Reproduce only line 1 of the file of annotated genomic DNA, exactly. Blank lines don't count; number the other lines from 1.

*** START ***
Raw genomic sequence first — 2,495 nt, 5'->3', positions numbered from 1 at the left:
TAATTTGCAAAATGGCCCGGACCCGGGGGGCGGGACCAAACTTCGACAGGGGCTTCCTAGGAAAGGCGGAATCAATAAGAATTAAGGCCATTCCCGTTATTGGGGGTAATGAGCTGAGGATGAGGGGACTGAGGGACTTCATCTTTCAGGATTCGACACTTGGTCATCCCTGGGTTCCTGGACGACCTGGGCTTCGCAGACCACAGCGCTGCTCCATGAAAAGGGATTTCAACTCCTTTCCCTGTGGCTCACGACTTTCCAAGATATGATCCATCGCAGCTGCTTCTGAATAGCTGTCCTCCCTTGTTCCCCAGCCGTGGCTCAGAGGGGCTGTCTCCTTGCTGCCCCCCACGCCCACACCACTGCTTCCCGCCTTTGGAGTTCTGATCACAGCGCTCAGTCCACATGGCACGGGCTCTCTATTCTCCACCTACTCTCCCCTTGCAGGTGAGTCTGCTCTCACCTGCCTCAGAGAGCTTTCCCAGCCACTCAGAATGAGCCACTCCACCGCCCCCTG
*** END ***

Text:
Raw genomic sequence first — 2,495 nt, 5'->3', positions numbered from 1 at the left: